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Date:	Sat, 09 Jun 2007 14:13:20 +0400
From:	Sergei Shtylyov <sshtylyov@...mvista.com>
To:	Bartlomiej Zolnierkiewicz <bzolnier@...il.com>
Cc:	Geller Sandor <wildy@...ra.hos.u-szeged.hu>,
	Andrew Morton <akpm@...ux-foundation.org>,
	linux-kernel@...r.kernel.org, linux-ide@...r.kernel.org
Subject: Re: HPT374 IDE problem with 2.6.21.* kernels

Bartlomiej Zolnierkiewicz wrote:

>>>>>>Sergei, do we need to disallow UDMA6 completely on HPT734 or
>>>>>>is it only an issue with some problematic devices (=> blacklist)?

>>>>   Note that I didn't change what the old code was doing in this regard -- 
>>>>although the HPT374 spec does *not* say that UDMA6 is supported, it had been 
>>>>enabled. What have *really* changed for HPT374 was:

>>>>- in 2.6.20-rc1, the driver switched to using the actual 33 MHz timing table
>>>>  instead of the old one, matching 50 MHz (and so, severely underclocked);

>>>>- in 2.6.2-rc1, the driver switched from 33 MHz PCI to 66 MHz DPLL clock.

>>>>   Disallowing UDMA6 would clock the chip with 50 MHz DPLL, howewer, the 

>>>I felt inspired by this explanation (thanks!) and took a look at
>>>hpt374-opensource-v2.10 vendor driver.  Here is something interesting:
>>
>>>glbdata.c:
>>
>>>...
>>>#ifdef CLOCK_66MHZ
>>>ULONG setting370_66[] = {
>>>        0xd029d5e,  0xd029d26,  0xc829ca6,  0xc829c84,  0xc829c62,
>>>        0x2c829d2c, 0x2c829c66, 0x2c829c62,
>>>        0x1c829c62, 0x1c9a9c62, 0x1c929c62, 0x1c8e9c62, 0x1c8a9c62,
>>>        0x1c8a9c62/*0x1cae9c62*/, 0x1c869c62, 0x1c869c62,
>>>};
>>>...

>>>hpt366.c:

>>>...
>>>static u32 sixty_six_base_hpt37x[] = {
>>>        /* XFER_UDMA_6 */       0x1c869c62,
>>>        /* XFER_UDMA_5 */       0x1cae9c62,     /* 0x1c8a9c62 */
>>>...

>>>So we are using Dual ATA Clock for UDMA5 whereas vendor driver doesn't

>>    This is so in all other HPT drivers (and HPT371N datasheet has the same 
>>figures -- this chip is the only one supporting UDMA6 and having the default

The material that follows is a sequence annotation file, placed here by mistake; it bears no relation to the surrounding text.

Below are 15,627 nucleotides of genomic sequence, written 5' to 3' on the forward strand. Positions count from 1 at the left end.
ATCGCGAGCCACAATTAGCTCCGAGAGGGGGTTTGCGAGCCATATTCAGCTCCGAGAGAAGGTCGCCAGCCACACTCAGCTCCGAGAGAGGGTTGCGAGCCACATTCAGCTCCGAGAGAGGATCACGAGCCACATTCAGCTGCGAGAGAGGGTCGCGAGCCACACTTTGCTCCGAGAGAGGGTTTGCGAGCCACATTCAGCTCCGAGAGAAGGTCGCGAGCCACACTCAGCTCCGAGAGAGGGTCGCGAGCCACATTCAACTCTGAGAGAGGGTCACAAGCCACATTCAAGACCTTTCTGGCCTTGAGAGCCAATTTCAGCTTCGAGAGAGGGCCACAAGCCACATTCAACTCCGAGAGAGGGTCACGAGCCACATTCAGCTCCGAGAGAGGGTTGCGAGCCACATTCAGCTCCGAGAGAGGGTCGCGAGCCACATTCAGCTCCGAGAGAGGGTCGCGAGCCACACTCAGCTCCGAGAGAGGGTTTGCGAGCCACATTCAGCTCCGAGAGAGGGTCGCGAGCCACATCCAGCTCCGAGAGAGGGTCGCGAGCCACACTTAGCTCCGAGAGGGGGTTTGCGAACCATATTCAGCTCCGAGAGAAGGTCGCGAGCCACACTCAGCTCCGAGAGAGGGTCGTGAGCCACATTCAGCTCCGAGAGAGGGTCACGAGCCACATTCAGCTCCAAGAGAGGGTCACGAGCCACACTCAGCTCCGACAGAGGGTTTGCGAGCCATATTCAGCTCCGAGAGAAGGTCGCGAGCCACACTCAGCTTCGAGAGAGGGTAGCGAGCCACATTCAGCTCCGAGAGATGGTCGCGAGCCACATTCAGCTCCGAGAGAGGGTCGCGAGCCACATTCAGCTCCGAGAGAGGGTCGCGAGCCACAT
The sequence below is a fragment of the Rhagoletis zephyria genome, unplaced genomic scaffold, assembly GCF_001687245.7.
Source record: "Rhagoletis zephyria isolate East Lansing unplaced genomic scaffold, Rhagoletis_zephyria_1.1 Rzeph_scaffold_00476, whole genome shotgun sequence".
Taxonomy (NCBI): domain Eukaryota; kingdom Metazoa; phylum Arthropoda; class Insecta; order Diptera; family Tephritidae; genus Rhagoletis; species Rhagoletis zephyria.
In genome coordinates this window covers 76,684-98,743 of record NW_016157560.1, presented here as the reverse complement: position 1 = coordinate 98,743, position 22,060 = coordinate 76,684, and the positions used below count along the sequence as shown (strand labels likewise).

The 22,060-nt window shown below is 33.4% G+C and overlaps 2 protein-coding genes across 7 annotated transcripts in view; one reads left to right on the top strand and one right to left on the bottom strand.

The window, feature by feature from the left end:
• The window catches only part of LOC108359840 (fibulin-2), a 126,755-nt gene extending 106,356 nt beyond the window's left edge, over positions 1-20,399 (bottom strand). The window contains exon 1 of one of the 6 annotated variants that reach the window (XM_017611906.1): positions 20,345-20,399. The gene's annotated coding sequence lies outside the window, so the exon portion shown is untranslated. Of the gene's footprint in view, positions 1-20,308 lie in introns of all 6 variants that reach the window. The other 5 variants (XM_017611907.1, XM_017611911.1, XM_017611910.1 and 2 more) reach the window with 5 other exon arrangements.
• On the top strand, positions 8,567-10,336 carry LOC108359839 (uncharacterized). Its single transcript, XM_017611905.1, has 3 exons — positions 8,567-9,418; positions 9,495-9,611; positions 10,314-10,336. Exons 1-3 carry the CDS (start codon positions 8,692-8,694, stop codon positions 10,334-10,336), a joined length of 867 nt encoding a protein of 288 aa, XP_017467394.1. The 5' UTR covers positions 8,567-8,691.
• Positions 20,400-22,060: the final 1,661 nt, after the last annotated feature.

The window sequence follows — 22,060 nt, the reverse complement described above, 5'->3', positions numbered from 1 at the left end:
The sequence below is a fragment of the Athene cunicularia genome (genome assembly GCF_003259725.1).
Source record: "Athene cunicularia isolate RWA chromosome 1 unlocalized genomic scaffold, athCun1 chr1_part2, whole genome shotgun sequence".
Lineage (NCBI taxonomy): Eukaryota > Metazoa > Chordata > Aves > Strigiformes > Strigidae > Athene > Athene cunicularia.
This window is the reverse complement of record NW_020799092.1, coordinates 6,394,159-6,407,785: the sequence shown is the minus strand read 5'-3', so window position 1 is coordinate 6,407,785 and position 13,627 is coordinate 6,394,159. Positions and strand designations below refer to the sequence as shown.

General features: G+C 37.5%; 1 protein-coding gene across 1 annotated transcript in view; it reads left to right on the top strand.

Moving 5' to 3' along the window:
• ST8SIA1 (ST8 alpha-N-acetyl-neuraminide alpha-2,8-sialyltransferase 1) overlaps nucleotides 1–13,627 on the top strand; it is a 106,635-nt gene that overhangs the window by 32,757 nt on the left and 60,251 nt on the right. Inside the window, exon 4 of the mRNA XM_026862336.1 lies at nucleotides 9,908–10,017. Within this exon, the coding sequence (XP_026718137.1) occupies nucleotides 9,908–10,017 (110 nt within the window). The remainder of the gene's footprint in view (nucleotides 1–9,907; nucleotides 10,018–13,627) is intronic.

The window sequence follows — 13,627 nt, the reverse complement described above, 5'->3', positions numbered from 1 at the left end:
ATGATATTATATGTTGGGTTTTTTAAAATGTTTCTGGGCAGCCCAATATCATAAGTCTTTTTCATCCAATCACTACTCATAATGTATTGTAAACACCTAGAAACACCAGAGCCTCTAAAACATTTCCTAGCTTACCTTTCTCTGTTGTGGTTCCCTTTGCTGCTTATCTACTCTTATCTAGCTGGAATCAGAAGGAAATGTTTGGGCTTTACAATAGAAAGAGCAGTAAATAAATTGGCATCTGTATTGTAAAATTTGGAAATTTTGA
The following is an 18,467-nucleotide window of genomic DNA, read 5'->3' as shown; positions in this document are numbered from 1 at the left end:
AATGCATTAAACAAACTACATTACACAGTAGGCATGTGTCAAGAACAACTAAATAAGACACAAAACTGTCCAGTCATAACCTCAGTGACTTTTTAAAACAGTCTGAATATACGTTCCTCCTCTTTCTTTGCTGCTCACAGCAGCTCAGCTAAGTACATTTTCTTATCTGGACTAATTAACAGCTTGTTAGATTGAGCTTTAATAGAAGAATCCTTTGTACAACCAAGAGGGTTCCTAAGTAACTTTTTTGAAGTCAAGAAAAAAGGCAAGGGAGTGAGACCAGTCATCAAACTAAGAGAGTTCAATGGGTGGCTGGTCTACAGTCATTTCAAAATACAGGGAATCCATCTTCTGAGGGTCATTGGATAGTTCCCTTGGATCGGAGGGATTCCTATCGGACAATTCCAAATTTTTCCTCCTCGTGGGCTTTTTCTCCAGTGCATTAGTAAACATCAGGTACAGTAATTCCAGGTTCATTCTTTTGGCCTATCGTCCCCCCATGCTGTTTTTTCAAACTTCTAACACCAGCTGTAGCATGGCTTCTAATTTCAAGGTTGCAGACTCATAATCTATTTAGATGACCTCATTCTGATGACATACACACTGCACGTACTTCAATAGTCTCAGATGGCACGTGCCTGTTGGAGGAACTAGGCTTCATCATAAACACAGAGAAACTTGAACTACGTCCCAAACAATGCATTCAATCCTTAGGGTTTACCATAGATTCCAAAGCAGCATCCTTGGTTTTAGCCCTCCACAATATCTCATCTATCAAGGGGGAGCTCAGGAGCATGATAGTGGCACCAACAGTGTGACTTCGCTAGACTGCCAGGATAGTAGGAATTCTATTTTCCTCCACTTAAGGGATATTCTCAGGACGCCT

>>DPLL clock > 50 MHz).  Note that it means that there's no actual UDMA5 since 
>>the timing exactly matches that one used for UDMA4.

>>>(the only other mode which uses Dual ATA Clock, in both drivers, is rarely
>>>used UDMA3).

>>    And UDMA4 with 50 MHz clock.

>>>Thanks to this UDMA cycle time should be equal 22.5ns instead of 30ns
>>>(spec defines it at 16.8ns, ide_timings[] uses 20ns) when using 66 MHz DPLL
>>>clock.  In theory everything should play nice but the data manual for HPT374

>>    And it does -- on other chips.

> My beautiful theory failed... Oh, well... ;)

    Sigh, if we only knew why HPT decided that UDMA5 timings should be the 
same as UDMA4 -- probably they had some reason...

>>>contains weird note that Dual ATA Clock is meant to implement ATA100 read
>>>and write at different clocks (there is no more explanation to this).

>>    That's the thing that keeps me confused in the other datasheets too -- 
>>from my interpretation of their timing figures it seemed to control 2x ATA 
>>clock multipler. HPT370 datasheet just gives different timings and SCR2 values 
>>for reads/writes in UDMA5 (I've disabled this mode on HPT370 from which the 
>>read performance only gained -- not sure if it makes sense to restore the old 
>>clock turnaround hack).

    It used to clock the writes from DPLL in UDMA5, and clock UDMA5 reads and 
all other modes from PCI... And the result was dog slow reads in UDMA5 which 
UDMA4 was beating by about 8 MB/s... Maybe that's why UDMA4 timings were used 
for UDMA5 in later chips by HPT -- but the real UDMA5 yielded faster transfer 
speeds than UDMA4 for those chips...

>>>Geller reported that the problems started after migrating from 2.6.20.7 to
>>>2.6.21.1 (the affected disks are using UDMA5) and at the same time the driver
>>>switched from 33 MHz PCI to 66 MHz DPLL clock.  Also the issue is completely
>>>fixed by using 50 MHz DPLL clock (UDMA5 timing for 50 MHz DPLL clock is
>>>0x12848242 so UDMA cycle time equals 20ns and is smaller than the one
>>>obtained using 66 MHz DPLL clock).

>>>It all makes me wonder whether it is really safe to use Dual ATA Clock for
>>>UDMA5 and whether we should just be using "the offical" timing instead...

>>    Not sure. I had no problems with this on the HPT371N/302 and 371N was 
>>clocked by 66 MHz DPLL from the start (its default clock is 75 MHz however).

    I meant to say 77... :-)

>>    I'm still holding to my hypothesis that HPT374 simply can't tolerate 66 
>>MHz DPLL clock, and the UDMA5 timing figures that you've cited seem to prove that.
>>    I'm going to post a patch today -- how about completely prohibiting UDMA6 
>>on HPT374?

> Sounds fine, in case somebody misses it we can introduce something like
> hpt374_allow_66mhz_dpll module parameter...

    Don't think anybody will miss it. Anyway, chip spec doesn't say that it's 
supported.

> Thanks,
> Bart

MBR, Sergei
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